We also invented the "Tool Dance" which consisted of holding your hands above your head and side-stepping past an open doorway.



I lived with some friends from High School but after a few months adopted myself into an apartment down the hall. There were two Bens, two Daves and two Zachs so we implemented a numbering system to tell everyone apart in conversation. Dave 2 continues to be designated as such in my cell phone.



I started out "undeclared" trying to decide between business and journalism. The conflict was a classic one, a choice between love and money. By my sophomore year my mind was made up, I registered as a JCOM major and kept a business minor so my credits wouldn't go to waste. I hated my business minor, every class was an hour of self-congratulation for being better than the rest of campus and pontification about the free market and the spirit of enterprise. Never mind the fact that most of my classmates couldn't name the Vice President and, as far as I could tell, had never read a book.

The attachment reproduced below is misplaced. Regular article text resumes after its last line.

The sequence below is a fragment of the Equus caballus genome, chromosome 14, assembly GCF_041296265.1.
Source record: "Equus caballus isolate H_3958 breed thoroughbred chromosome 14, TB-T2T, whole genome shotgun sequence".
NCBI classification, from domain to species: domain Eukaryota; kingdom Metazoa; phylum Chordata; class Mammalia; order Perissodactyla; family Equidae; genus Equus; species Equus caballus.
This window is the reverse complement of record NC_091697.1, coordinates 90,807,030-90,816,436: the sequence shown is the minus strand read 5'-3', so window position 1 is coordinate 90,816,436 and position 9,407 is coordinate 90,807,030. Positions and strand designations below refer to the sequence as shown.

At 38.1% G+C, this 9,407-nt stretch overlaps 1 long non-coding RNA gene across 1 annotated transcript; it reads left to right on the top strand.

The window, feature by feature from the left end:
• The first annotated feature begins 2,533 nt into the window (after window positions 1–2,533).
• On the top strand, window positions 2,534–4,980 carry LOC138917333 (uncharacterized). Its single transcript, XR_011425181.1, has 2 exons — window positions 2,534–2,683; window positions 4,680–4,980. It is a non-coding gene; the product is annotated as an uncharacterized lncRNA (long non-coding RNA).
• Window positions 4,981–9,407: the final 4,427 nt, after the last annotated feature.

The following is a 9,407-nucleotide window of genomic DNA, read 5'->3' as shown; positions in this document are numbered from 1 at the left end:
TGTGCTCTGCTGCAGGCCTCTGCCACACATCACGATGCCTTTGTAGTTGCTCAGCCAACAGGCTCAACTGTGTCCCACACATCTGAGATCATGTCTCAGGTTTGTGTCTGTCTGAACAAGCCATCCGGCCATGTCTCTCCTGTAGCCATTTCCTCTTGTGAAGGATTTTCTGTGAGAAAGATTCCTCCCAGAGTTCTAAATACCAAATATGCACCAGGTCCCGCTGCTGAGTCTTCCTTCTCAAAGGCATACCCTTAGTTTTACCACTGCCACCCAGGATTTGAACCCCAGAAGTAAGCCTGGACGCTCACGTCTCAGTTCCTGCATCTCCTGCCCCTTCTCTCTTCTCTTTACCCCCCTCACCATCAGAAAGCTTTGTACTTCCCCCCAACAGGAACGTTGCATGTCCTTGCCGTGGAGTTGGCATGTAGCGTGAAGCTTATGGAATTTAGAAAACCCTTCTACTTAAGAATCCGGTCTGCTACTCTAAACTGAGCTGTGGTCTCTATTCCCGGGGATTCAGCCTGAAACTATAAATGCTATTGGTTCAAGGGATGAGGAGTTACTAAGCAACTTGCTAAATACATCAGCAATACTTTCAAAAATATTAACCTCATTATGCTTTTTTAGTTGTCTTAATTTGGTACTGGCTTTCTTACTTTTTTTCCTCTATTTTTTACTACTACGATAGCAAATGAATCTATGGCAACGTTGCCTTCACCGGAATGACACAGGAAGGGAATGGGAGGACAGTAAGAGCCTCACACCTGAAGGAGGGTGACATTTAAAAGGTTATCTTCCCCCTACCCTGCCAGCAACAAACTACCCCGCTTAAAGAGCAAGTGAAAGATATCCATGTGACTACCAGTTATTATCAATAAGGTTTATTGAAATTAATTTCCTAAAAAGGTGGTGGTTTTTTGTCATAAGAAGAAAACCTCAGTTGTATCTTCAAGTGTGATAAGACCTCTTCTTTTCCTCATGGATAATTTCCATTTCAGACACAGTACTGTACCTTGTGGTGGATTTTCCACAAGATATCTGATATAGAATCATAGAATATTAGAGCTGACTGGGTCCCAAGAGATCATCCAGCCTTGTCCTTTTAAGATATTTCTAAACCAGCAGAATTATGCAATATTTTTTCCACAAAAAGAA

Things were great on the journalism side. I got an in at the campus paper as an opinion columnist, which turned into news reporting, which turned into features editing and finally editor in chief. I had an office, a desk, a campus phone line and a key to the student center. I was a king, and it didn't go to my head at all.

My friends started getting married, having kids, having SECOND kids. At the same time the list of people who wanted me to graduate and go quietly into the night got bigger. I loved Logan, I love Utah State, but when my four (six) years were up it was time, and I was ready, to go.



So I did.

1 comment:

  1. I like these more nostalgic posts! I have read this in parts but had lots of chuckles and good memories, and am excited that I made the blog! :) The end of the post seemed so sudden and a bit sad though - but I am coming back from reading it from yesterday so maybe it just seems that way from being interrupted.